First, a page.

- id Software, known for its groundbreaking id Tech gaming engines, is reportedly working on a new engine, id Tech 8.
- id Tech engines have powered iconic games like the original Doom and the more recent Doom Eternal.
- While there's no official word yet, the new engine may debut with a title from MachineGames, possibly a new addition to the Wolfenstein series.
id Software has been keeping a low profile since 2020, but it appears there's a compelling explanation behind this. Recent reports indicate that the American game developer is actively engaged in the development of a new id Tech engine to take ripping and tearing to new heights.
According to the eagle-eyed Twitter user @bogorad222, a LinkedIn profile of Philip Hammer, a principal engine programmer at id Software, hinted that the company has already commenced work on id Tech 8. Although this reference was promptly edited out and the original post was removed, several vigilant users managed to capture screenshots before they vanished into the digital ether.
In case you're not up to speed on this particular topic, let's do a quick recap. id Tech is a series of game engines that have powered some of the most cherished titles in the world of gaming - and for a long time, too, arguably forming a cornerstone of gaming history.
Starting with the original Doom engine, which delivered classics like Doom II and Doom 64, and moving on to the more recent id Tech 7, which powered the visually breathtaking Doom Eternal, id Software has consistently pushed the boundaries of what can be achieved in terms of gaming graphics and performance.
So, why all the fuss about id Tech 8? Well, if history is anything to go by, id Tech engines are nothing short of revolutionary. Bethesda even incorporated aspects of id Tech into Creation Engine 2, which played a pivotal role in enhancing Starfield's graphics. However, as with all things glorious, there's a flip side.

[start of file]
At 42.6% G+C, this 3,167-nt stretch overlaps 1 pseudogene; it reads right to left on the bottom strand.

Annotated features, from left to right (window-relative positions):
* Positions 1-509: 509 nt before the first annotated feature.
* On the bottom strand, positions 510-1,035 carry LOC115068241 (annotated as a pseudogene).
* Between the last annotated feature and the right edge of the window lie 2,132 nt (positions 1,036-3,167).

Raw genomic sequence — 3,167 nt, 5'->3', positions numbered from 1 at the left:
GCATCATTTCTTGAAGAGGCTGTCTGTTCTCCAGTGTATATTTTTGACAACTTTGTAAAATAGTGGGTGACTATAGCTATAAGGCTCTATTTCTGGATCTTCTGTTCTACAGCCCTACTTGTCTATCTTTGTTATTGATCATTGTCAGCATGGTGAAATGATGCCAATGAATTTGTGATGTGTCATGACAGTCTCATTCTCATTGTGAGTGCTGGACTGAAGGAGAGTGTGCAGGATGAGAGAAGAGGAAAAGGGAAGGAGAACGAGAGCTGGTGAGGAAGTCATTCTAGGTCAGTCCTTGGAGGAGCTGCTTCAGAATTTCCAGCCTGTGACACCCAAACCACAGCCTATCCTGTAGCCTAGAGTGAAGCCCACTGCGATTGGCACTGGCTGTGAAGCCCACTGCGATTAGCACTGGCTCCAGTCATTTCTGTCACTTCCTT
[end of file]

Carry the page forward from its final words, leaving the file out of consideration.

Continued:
Remember the fiasco with Mass Effect: Andromeda? The RPG title was built using EA's DICE Frostbite 3 engine, a departure from the series' previous Unreal Engine 3 foundation. This shift forced BioWare to build tools, systems, and assets from scratch, leading to a myriad of development challenges.
A similar story unfolded with Dragon Age: Inquisition, which transitioned from the Eclipse Engine. The point here is that in-house-developed engines, while powerful, often come with a steep learning curve, which many developers struggle to overcome. If not accounted for in development planning, it can outright doom a game to failure.
Swinging back to id Software, with Doom Eternal nearing its four-year mark and the studio's history of lending its engine to other developers, the anticipation is palpable. In 2021, Xbox bigwig Phil Spencer teased the potential of id Tech engines being used by Xbox Game Studios, stating,
The other thing that we haven't really talked about is the future of id Tech and what could that mean inside of Xbox. Obviously, you know, we've got a ton of studios doing a bunch of different work. I love the way Marty Stratton [Doom Eternal director] talked about how they've collaborated with our Bethesda studios on id Tech and I just think about that to the next level. Like, what can we do inside of our organization with id Tech, which is one of the world's best game engines out there, and just make it a tool that so many developers can use to realize their vision.
As of writing, there has not been any official confirmation regarding the development of any new title utilizing the existing id Tech 7 proprietary game engine. However, speculation suggests that the next title from MachineGames, possibly a new entry in the Wolfenstein series, might be the first to showcase the power of id Tech 8.